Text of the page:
Our Neighborhood

Our Neighborhood

Bayview/Hunters Point and other southeast neighborhoods contain about 14% of everyone in San Francisco who lives below the poverty level

%

of residents live below the poverty line

%

of adult residents are either not in the labor force or unemployed

%

of adults at least 25 years old have never completed high school or obtained a GED

Source: 2009-2013 American Community Survey 5-Year Estimates

The Bayview/Hunters Point neighborhood is located in south-eastern San Francisco. Originally the neighborhood was a home to the city’s slaughterhouses and associated industries that benefitted from the neighborhood’s isolation from San Francisco’s urban core. Later, San Francisco’s shipbuilding and warehousing industries located here, making this area one of the strongest blue-collar communities in the city.

Until 2006, coal and gas-fired power plants were located in the neighborhood. The naval shipyard also did nuclear decontamination in Hunters Point. This, combined with the long history of heavy industrial use, led to massive soil contamination in large parts of the neighborhood.

Beginning in the 1960s, Bayview/Hunters Point began to experience a decline. Closure of the shipyard, substandard housing, declining infrastructure, and racial discrimination led to an increase in crime and blight. The San Francisco general plan states than “analysis of census data illustrates trends of demographic and economic decline and displacement in Bayview.”

 

Changes Are Coming…

Bayview/Hunters Point has experienced the biggest percentage increase in the value of its housing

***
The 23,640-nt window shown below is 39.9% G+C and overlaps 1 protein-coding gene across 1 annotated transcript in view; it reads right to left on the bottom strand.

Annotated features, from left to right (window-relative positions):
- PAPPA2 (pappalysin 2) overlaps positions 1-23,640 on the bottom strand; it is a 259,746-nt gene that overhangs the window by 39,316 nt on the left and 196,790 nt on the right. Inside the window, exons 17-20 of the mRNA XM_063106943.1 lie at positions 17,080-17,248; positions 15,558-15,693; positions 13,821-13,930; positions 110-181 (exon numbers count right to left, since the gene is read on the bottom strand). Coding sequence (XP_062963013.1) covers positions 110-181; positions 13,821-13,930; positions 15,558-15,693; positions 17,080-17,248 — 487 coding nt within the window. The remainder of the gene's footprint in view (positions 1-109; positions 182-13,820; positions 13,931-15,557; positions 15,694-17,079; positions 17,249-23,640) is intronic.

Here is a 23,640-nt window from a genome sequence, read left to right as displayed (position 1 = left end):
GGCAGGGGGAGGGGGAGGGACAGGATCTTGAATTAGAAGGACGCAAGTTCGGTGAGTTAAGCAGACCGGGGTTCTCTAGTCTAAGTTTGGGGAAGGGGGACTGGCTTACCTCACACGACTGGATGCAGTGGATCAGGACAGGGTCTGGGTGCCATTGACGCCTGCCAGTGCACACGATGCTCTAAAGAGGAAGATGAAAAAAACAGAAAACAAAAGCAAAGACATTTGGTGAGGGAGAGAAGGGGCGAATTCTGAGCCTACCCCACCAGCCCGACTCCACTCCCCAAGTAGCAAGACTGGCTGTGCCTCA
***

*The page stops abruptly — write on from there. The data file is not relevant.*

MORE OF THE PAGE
of any neighborhood in San Francisco. With the coming Shipyard and Candlestick developments,
many residents wonder how the neighborhood will change in the coming years.

CITATIONS

1. American University, Key Studies and Data About How Legal Aid Improves Housing Outcomes https://www.american.edu/spa/jpo/toolkit/upload/housing-7-30-19.pdf

2. George Washington Law School, In Pursuit of Justice? Case Outcomes and the Delivery of Unbundled Legal Services https://scholarship.law.gwu.edu/cgi/viewcontent.cgi

Ever since childhood, our co-founder Adrian has been dedicated to reducing poverty.

He studied systemic poverty in college and went to work in the field for a few years. Eventually, he had a thesis that legal aid was the most cost-effective way to address poverty in America. He wrote up a business plan and used it to apply to law school. 

The idea was to create the country’s first system of universal access to civil legal representation that ensures everyone can obtain timely, competent legal help for any legal issue, regardless of ability to pay. That had never been done before in the history of the United States.

In law school, he met Virginia, our Programs Director. Together, they co-founded the organization, two weeks after Adrian passed the bar.

When we opened we put a sign in the window, and with just that marketing and almost no other outreach we were overwhelmed with requests for help from people with good cases who had been turned away everywhere else.

Our first year we had revenue of $35,000. We would hand shred documents because a shredder was too expensive. Despite the financial challenges, we were able to work on over 280 cases in everything from housing law to family law to consumer law in the first year alone.

The hours were extreme, the pay was low, and the learning curve was steep. Still, we persisted. We knew that almost everyone we helped was not able to receive services anywhere else. Eventually, we attracted the interest of funders. We tripled our revenue for several years in a row. In 2015, we won the Bay Area Google Impact Challenge, which enabled us to expand even more. In 2019, we secured additional funding from the city that allowed us to open two new centers in the Excelsior and Western Addition.

As of 2020, our staff has grown to 27 full-time employees. We’ve shown that universal access is possible. Now, we plan to scale city-wide, make San Francisco the first city in the country’s history to have universal access to legal help, and become a model for national replication.